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Monthly Archives: November 2010

Thanksgiving: History and Tradition

In 1621, the Plymouth colonists and Wampanoag tribe shared an autumn harvest feast that is acknowledged today as one of the first Thanksgiving celebrations in the colonies. For more than two centuries, days of thanksgiving were celebrated by individual colonies and states. It wasn’t until 1863, in the midst of the Civil War, that President Abraham Lincoln proclaimed a national Thanksgiving Day to be held each November.

Thanksgiving at Plymouth
In September 1620, a small ship called the Mayflower left Plymouth, England, carrying 102 passengers—an assortment of religious separatists seeking a new home where they could freely practice their faith and other individuals lured by the promise of prosperity and land ownership in the New World. After a treacherous and uncomfortable crossing that lasted 66 days, they dropped anchor near Cape Cod. One month later, the Mayflower crossed Massachusetts Bay, where the Pilgrims, as they are now commonly known, began the work of establishing a village at Plymouth.

Throughout that first brutal winter, most of the colonists remained on board the ship, where they suffered from exposure, scurvy and outbreaks of contagious disease. Only half of the Mayflower’s original passengers and crew lived to see their first New England spring. In March, the remaining settlers moved ashore, where they received an astonishing visit from an man from the Abenaki tribe who greeted them in English. Several days later, he returned with Squanto, a member of the Pawtuxet tribe who had been kidnapped by an English sea captain and sold into slavery before escaping to London and returning to his homeland on an exploratory expedition. Squanto taught the Pilgrims, weakened by malnutrition and illness, how to cultivate corn, extract sap from maple trees, catch fish in the rivers and avoid poisonous plants. He also helped the settlers forge an alliance with the Wampanoag tribe, which would endure for more than 50 years and tragically remains one of the sole examples of harmony between European colonists and Native Americans.

In November 1621, after the Pilgrims’ first corn harvest proved successful, Governor William Bradford organized a celebratory feast and invited a group of the fledgling colony’s Native American allies, including the Wampanoag chief Massasoit. Now remembered as American’s “first Thanksgiving”—although the Pilgrims themselves may not have used the term at the time—the festival lasted for three days. While no record exists of the historic banquet’s exact menu, the Pilgrim chronicler Edward Winslow wrote in his journal that Governor Bradford sent four men on a “fowling” mission in preparation for the event, and that the Wampanoag guests arrived bearing five deer. Historians have suggested that many of the dishes were likely prepared using traditional Native American spices and cooking methods. Because the Pilgrims had no oven and the Mayflower’s sugar supply had dwindled by the fall of 1621, the meal did not feature pies, cakes or other desserts, which have become a hallmark of contemporary celebrations.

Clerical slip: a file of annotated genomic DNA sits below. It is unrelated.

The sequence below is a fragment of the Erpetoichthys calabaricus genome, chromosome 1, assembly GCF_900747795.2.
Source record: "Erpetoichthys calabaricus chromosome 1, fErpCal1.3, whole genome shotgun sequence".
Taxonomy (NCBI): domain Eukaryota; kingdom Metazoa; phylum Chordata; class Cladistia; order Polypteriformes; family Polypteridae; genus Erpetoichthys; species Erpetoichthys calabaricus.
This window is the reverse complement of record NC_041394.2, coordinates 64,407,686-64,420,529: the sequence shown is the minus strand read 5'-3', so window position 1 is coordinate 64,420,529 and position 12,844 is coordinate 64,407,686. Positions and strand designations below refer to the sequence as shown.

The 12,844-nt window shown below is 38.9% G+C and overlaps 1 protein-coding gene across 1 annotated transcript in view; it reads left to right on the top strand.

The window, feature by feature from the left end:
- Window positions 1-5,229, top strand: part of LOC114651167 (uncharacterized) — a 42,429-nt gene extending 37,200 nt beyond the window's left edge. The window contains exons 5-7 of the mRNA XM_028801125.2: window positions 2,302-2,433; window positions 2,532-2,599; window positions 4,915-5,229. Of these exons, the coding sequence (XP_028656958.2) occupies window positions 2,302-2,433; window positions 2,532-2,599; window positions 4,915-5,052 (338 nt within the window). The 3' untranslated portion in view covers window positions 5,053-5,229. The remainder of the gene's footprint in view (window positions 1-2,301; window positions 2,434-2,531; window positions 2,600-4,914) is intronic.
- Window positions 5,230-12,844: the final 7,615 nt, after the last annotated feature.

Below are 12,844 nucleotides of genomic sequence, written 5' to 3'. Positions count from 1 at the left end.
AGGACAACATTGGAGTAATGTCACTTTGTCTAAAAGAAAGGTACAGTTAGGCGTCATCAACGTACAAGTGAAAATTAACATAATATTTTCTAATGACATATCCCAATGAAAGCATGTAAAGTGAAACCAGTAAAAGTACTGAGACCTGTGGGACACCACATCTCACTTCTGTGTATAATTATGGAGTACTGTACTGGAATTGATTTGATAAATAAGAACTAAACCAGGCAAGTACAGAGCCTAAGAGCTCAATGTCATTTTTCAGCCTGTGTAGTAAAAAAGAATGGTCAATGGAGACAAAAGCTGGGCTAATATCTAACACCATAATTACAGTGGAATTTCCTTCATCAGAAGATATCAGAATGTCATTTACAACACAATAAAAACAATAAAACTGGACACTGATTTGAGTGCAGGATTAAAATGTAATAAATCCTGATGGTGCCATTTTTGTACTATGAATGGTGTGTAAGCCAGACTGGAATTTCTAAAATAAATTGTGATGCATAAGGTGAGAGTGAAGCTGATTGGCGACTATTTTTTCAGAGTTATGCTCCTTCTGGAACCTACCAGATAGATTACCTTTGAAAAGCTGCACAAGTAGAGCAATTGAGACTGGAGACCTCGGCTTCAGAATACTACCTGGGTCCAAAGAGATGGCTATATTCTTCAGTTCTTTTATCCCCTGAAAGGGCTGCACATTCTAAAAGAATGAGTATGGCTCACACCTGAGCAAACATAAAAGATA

Thanksgiving Becomes an Official Holiday
Pilgrims held their second Thanksgiving celebration in 1623 to mark the end of a long drought that had threatened the year’s harvest and prompted Governor Bradford to call for a religious fast. Days of fasting and thanksgiving on an annual or occasional basis became common practice in other New England settlements as well. During the American Revolution, the Continental Congress designated one or more days of thanksgiving a year, and in 1789 George Washington issued the first Thanksgiving proclamation by the national government of the United States; in it, he called upon Americans to express their gratitude for the happy conclusion to the country’s war of independence and the successful ratification of the U.S. Constitution. His successors John Adams and James Madison also designated days of thanks during their presidencies.

In 1817, New York became the first of several states to officially adopt an annual Thanksgiving holiday; each celebrated it on a different day, however, and the American South remained largely unfamiliar with the tradition. In 1827, the noted magazine editor and prolific writer Sarah Josepha Hale—author, among countless other things, of the nursery rhyme “Mary Had a Little Lamb”—launched a campaign to establish Thanksgiving as a national holiday. For 36 years, she published numerous editorials and sent scores of letters to governors, senators, presidents and other politicians. Abraham Lincoln finally heeded her request in 1863, at the height of the Civil War, in a proclamation entreating all Americans to ask God to “commend to his tender care all those who have become widows, orphans, mourners or sufferers in the lamentable civil strife” and to “heal the wounds of the nation.” He scheduled Thanksgiving for the final Thursday in November, and it was celebrated on that day every year until 1939, when Franklin D. Roosevelt moved the holiday up a week in an attempt to spur retail sales during the Great Depression. Roosevelt’s plan, known derisively as Franksgiving, was met with passionate opposition, and in 1941 the president reluctantly signed a bill making Thanksgiving the fourth Thursday in Novem

Thanksgiving Traditions